Synesthesia I Oxford Open Learning



    Talking about and considering the spectrum of diversity within a learning environment is a vitally important aspect of education provision. There have been many articles written about the difficulties that students and teachers face when finding ways to receive and deliver material. Most importantly there is also an ever-increasing understanding that there is no single best way to learn and that each individual has their own style and right to that style. Synesthesia is something this new understanding is benefitting from. But what exactly  is synesthesia?

    Synesthesia is a particular type of neurological set up from which sensory or cognitive information is expressed through not one but potentially multiple neural routes. Synesthetes are individuals who can experience levels of melding between sound, imagery, colour, taste, and any other combination of stimulus.

    Grapheme–colour Synesthesia

    This is the form most often studied, partly due to its quantifiable nature and the level of understanding of our physical visual processing system. It relates to an individual’s perception of a colour pertaining to a letter or number. It does not mean that the individual ‘sees’ the letter or number in that colour but rather they ‘know’ it to be the case in the ways that a person ‘knows’ and associates their friend’s name when they see a photograph of them.


    This is the conflation of sound and colour stimulus and has been talked about by musicians and composers, along with many other individuals who experience sound in a particular way. For a visual and auditory experience of what this is like for one specific person the video at the bottom of this page offers a very enjoyable simulation (Nb. make sure to use the ‘compass’ in the top left of the screen to ‘turn to face the city’.

    Mirror-touch Synesthesia

    This is another form of neurological ‘wiring’, activating the mirror neurons in the brain which perceive action and potentially then ‘perceive’ it as happening to oneself. There are so many aspects of the brain being activated when observing touch that it does not seem unreasonable for some individuals to develop a greater level of temporal inter-wiring and, as experienced by many, a greater level of empathy and capacity to to experience the action as ‘self’.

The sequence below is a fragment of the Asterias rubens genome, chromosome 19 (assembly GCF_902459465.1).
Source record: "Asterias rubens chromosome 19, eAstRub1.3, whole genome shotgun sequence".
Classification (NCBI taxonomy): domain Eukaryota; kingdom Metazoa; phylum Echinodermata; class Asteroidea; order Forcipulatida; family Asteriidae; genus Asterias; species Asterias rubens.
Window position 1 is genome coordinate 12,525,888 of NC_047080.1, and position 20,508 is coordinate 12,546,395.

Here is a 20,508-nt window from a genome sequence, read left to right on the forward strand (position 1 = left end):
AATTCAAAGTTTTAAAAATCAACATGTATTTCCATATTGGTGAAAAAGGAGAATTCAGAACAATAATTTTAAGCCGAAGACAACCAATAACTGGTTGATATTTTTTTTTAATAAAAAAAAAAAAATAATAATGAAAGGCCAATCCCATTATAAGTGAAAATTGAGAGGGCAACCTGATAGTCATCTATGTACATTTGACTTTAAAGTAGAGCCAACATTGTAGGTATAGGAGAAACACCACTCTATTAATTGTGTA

Recent studies conclude that synesthesia occurs in approximately 4% of the population, and in the past few years it has become much more widely known about. Synesthesia is not associated with any form of mental health difficulty, psychosis (although it can be temporarily triggered by the use of psychotropic chemicals) and it is, in the main, something which most individuals experience as a positive addition to their lives. It is simply another way to view the world and for those individuals it can be an enriching rather than inhibiting aspect.

    Unsurprisingly, there are a large number of artists who are known to have their own type of synesthesia. Singer/songwriters Billie Eilish, Tori Amos and Pharrell Williams, writer Vladimir Nabokov, and painter Vincent Van Gogh are all prominent examples. All are highly creative an,d in many ways, groundbreaking. The capacity to see/feel/hear/smell the world in a different way, unbound by the usual conventions and then able to share it with others can be seen as a gift.

    Teaching has, in recent years, become more focused on understanding ‘the individual’ and encouraging them to use their unique set of styles and experiences to maximise their learning potential. This creates a learning environment in which synesthetes can well utilise their experience of the world and particular style of processing. It ensures that they are getting their learning in ways that are meaningful to them, and teachers can equally find another path (or two, or three) through which to engage their students.


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